Furthermore, a banner advertising the Rockwells on the front of Sotheby’s building was replaced with one advertising the Impressionist and modern art sale.

On Monday, November 13, a little before the scheduled 4 p.m. sale, as a convivial crowd filled Sotheby’s seventh-floor salesroom, an addendum noted that lots 10 through 16 had been withdrawn from the sale.

In addition to Rockwell’s Shaftsbury Blacksmith Shop, 1940, gifted to the museum by the artist in 1966, with an estimate of $7/10 million and Shuffleton’s Barbershop, painted in 1950 and gifted by Rockwell in 1959, other works from the Berkshire Museum withdrawn from the American art sale were Albert Bierstadt’s Connecticut River Valley, Claremont, New Hampshire, 1865; Thomas Wilmer Dewing’s The White Dress, 1921; Magnolia, dated 1860, by John La Farge; Hunter in Winter Wood, 1860, by George Henry Durrie; and Diana of the Tower, 1899, by Augustus Saint-Gaudens. Besides the seven lots in the American art sale, Sotheby’s had 12 other works with confirmed sale dates out of the 40 the museum had placed with the auction house.

The withdrawals notwithstanding, the late afternoon sale totaled $19.4 million, with a 75.3% sell-through rate by lot. The original estimate, which included the Berkshire Museum property, was $48.2/71.8 million.

The Owings Gallery, Santa Fe, New Mexico, bought New Mexico Recollections by Marsden Hartley (1877-1943) for $615,000. Painted 1922-23, the 21¾" x 35¼" oil on canvas had an estimate of $700,000/1 million. The work was painted while Hartley was in Berlin and is one of 24 paintings in a series of the same title.

While attending the auction preview the week before the sale, several dealers had remarked, “There isn’t much here” without the Berkshire Museum pieces. Nevertheless, in a week filled with art fairs and gallery open houses, the sale was attended by the usual cast of dealers and collectors in town for the events and those curious about the well-publicized sale. “It’s on the schedule,” several attendees explained. Dealers like to see what others are buying.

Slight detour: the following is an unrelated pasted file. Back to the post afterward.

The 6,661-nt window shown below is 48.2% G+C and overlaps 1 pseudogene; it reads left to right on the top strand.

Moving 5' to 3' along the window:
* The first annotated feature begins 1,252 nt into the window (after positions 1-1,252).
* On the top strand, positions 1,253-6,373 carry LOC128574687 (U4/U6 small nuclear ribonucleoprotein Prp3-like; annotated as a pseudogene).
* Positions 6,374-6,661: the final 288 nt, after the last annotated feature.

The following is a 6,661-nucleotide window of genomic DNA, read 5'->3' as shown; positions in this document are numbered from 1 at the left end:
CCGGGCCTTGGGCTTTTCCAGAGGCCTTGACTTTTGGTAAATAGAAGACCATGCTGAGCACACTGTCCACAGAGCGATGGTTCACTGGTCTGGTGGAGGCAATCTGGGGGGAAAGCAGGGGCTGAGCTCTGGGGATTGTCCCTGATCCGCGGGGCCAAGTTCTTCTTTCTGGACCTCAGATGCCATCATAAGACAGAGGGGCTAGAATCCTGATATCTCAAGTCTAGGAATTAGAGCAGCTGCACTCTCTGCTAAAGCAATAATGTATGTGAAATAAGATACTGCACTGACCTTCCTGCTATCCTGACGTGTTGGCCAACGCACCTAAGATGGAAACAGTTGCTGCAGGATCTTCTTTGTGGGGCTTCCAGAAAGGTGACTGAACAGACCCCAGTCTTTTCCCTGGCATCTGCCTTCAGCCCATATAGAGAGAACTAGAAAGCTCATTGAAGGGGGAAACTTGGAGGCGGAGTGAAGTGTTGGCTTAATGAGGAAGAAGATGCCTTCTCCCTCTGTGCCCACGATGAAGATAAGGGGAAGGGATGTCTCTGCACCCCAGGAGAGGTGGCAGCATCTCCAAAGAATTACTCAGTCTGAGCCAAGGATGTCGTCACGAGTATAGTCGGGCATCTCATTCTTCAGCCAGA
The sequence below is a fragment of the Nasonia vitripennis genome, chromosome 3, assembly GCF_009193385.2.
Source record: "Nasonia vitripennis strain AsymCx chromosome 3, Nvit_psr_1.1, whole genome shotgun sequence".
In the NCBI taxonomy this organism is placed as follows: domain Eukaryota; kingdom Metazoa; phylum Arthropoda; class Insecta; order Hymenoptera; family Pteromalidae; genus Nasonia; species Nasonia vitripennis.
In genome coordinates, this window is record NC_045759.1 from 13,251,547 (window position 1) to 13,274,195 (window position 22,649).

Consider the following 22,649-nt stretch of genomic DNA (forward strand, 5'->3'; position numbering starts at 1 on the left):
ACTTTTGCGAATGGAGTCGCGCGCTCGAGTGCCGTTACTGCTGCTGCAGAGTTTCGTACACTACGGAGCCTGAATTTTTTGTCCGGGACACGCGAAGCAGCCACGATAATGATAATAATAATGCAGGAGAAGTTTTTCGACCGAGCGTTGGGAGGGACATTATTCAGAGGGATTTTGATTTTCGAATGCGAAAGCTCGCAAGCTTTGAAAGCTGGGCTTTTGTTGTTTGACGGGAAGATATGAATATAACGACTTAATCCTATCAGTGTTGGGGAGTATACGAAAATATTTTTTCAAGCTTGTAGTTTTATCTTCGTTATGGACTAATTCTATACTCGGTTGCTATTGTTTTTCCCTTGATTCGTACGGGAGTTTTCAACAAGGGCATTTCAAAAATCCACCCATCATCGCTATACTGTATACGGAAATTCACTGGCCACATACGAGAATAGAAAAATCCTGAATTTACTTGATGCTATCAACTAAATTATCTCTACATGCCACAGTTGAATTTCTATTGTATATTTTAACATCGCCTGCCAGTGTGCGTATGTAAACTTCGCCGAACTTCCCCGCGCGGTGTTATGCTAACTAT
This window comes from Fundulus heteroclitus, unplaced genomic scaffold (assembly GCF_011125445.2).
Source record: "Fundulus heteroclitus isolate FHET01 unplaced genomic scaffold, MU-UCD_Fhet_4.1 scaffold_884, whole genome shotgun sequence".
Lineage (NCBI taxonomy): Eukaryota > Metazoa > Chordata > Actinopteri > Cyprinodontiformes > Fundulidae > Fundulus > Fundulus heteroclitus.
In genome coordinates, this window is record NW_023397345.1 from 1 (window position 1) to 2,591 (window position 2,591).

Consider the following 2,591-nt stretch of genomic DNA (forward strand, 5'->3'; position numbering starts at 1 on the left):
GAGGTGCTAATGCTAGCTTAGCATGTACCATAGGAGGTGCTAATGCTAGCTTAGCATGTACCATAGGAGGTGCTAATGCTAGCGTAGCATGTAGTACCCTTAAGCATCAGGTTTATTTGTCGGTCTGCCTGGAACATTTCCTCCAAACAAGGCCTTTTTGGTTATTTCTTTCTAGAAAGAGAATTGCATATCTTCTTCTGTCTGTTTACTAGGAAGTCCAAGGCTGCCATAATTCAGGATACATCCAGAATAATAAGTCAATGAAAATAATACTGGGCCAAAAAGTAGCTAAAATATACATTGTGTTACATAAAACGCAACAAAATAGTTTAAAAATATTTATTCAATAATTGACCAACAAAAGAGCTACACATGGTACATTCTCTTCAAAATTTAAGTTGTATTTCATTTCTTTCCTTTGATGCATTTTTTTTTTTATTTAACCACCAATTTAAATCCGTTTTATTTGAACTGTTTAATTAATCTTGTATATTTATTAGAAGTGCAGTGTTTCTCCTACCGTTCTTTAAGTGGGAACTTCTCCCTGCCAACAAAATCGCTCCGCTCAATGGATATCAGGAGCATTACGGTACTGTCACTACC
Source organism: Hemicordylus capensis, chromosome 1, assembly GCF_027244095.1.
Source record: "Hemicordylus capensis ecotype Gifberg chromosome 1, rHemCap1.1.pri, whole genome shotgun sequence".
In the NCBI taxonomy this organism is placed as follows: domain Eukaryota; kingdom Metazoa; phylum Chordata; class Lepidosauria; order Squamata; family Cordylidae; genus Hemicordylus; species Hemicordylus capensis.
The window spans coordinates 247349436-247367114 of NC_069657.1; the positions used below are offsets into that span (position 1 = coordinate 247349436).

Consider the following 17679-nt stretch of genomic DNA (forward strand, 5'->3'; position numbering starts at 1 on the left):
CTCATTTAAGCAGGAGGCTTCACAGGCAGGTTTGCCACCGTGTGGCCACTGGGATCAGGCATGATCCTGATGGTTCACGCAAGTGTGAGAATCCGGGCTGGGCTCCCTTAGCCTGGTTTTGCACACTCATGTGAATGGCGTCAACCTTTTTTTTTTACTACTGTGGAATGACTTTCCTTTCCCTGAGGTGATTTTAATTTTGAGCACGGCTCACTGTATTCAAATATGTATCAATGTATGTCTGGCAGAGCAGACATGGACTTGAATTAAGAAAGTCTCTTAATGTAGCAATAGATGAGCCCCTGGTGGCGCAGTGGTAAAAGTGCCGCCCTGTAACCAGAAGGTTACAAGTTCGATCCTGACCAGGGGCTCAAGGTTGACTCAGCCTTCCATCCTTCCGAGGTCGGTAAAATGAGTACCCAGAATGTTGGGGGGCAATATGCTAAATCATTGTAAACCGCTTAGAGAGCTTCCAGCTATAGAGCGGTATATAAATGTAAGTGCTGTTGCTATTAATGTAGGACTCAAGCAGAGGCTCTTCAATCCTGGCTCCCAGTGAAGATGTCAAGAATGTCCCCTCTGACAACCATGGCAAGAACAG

The top-selling lot of the sale was this 23¾" x 35¾" oil on canvas by Albert Bierstadt (1830-1902), Indians Crossing the Columbia River (Indians on the Columbia River, with Mount Hood in the Distance), signed and dated ’67. It sold for $2.175 million (est. $1.5/2.5 million) to A.J. Kollar Fine Paintings, LLC, Seattle, Washington. The work had been in a “distinguished” American collection since the 1970s. Bierstadt first saw Mount Hood on his second journey west with the writer Fitz Hugh Ludlow, according to an entry in Sotheby’s catalog.

The highlights of the sale included Albert Bierstadt’s Indians Crossing the Columbia River, 1867, which sold to A.J. Kollar Fine Paintings, LLC for $2.175 million (with buyer’s premium); Georgia O’Keeffe’s Shell, 1937, which went to Debra Force Fine Art, Inc. for $1.5 million; and Mary Cassatt’s Master Robert Kelso Cassatt, 1882-83, which sold for $1.45 million to Nan Chisholm Fine Art on behalf of a private collection.